Biomedical Engineering Reference
In-Depth Information
Structural Modification of a DMFET
Underlap FET
The DMFET has the advantages of high compatibility with the conventional CMOS
process and adaptability to readout circuits for on-chip integration; however, the
bio-reaction probability is lower than that of other biosensors because the sensing
part in a DMFET is retracted and covered by the gate material. To overcome this
shortcoming while maintaining the advantages of the DMFET, an underlap FET
was proposed (Fig. 5.12 )[ 39 ]. With a novel structure derived from a conventional
FET, the underlap FET has all of the merits of the DMFET, as well as additional
advantages originating from the underlap structure [ 39 ]. The underlap structure
shows higher bio-reaction probability and structural stability compared to the carved
nanogap architecture due to its opened sensing area. In addition, small changes in
the current can be accurately measured because the channel potential in the underlap
region is highly sensitive to external charges [ 39 ].
Figure 5.12 shows a schematic of the underlap FET in which an offset (underlap
region) is introduced between the gate and the drain. The underlap region serves
as the sensing area; target molecules on the underlap region will affect the channel
potential of the underlap region, which results in a drain current change.
For more details, see Fig. 5.13 , which shows an expanded view of an underlap
FET to explain its operational principle. After the immobilization of charged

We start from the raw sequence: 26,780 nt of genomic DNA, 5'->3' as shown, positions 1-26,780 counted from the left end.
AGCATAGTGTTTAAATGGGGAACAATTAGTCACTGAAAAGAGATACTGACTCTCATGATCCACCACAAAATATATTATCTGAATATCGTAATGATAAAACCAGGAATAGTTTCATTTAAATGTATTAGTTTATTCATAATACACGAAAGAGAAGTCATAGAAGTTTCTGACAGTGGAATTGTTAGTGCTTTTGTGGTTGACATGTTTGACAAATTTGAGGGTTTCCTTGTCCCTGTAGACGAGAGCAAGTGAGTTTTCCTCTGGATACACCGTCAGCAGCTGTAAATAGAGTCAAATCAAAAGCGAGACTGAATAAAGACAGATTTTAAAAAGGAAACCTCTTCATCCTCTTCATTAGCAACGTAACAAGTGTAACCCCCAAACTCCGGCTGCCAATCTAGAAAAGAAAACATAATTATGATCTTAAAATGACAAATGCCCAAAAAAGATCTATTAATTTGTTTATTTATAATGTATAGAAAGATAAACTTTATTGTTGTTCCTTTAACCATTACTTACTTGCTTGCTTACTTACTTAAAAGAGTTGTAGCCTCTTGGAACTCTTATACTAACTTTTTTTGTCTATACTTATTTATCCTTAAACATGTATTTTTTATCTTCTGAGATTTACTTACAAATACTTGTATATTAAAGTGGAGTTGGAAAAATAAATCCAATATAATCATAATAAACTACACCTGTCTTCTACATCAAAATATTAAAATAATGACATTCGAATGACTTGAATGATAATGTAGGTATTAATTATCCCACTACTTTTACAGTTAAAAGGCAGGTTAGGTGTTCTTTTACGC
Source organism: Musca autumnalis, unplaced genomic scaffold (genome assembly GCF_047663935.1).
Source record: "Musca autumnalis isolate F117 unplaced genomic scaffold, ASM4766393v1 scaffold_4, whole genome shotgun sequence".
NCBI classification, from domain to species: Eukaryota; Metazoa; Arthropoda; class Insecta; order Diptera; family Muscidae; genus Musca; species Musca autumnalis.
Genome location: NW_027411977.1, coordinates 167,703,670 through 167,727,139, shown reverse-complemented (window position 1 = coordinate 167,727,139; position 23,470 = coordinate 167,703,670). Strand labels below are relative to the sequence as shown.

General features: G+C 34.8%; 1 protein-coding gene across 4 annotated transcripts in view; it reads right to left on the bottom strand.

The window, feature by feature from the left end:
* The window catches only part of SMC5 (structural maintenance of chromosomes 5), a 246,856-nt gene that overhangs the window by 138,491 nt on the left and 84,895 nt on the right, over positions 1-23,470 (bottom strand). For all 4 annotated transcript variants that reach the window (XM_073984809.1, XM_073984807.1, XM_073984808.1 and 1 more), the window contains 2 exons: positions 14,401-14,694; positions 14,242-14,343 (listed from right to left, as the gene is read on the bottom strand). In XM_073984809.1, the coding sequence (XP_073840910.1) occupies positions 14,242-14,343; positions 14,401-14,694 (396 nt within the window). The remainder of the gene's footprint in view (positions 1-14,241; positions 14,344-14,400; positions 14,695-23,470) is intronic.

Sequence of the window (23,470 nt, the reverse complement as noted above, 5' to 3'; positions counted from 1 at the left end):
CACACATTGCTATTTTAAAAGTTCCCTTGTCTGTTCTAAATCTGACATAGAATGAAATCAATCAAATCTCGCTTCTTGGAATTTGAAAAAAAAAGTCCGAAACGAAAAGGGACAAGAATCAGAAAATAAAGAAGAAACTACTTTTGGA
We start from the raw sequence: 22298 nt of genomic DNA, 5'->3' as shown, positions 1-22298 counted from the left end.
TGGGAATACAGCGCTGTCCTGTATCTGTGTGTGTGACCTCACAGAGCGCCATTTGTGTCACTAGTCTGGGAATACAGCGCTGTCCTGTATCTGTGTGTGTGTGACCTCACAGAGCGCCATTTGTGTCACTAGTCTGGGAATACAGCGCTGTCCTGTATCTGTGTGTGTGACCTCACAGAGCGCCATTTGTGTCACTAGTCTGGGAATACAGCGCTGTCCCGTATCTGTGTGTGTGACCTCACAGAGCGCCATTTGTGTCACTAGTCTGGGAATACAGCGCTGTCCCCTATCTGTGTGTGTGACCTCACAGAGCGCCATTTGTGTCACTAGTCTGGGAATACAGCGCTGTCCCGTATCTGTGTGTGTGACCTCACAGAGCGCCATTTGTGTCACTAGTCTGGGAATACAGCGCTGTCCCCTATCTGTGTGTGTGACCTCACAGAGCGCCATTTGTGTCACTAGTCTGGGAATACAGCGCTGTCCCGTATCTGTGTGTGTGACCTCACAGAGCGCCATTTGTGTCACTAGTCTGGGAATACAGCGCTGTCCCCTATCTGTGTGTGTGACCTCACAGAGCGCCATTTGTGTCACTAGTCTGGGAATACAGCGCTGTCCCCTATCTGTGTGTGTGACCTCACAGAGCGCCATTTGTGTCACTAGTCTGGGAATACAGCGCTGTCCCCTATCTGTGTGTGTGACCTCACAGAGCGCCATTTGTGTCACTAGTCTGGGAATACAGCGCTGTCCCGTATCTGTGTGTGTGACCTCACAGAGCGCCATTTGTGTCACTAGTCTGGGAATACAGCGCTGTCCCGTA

biomolecules on the underlap region, the number of inverted electrons in the
underlap region is modulated, thus causing a conductance change to occur. As a
result, the drain current at a particular gate voltage will change.
The operation of an underlap FET was demonstrated using an avian-influenza
(AI) antigen/antibody. As shown in Fig. 5.14 , after the binding of the AI antibody
(anti-AI), the drain current was significantly decreased. The abrupt drop in drain
current was attributed to the negative charges of the anti-AI: negatively charged
molecules increase the channel potential, resulting in a decrease in the drain current.
With its simple fabrication process, CMOS process compatibility, and enhanced
sensitivity, the underlap FET is a promising candidate for use in chip-based
Double-Gate FET
As mentioned previously, there have been two main approaches used in preparing
nanowire biosensors: bottom-up and top-down [ 40 ]. In the bottom-up process,
integration issues and incompatibilities with the conventional CMOS process cannot
be avoided, even though the size of the nanowire can be reduced beyond the limit
of lithographic resolution. In contrast, the top-down approach is restricted by the
lithographic resolution limit, but it enables more precise control of the position
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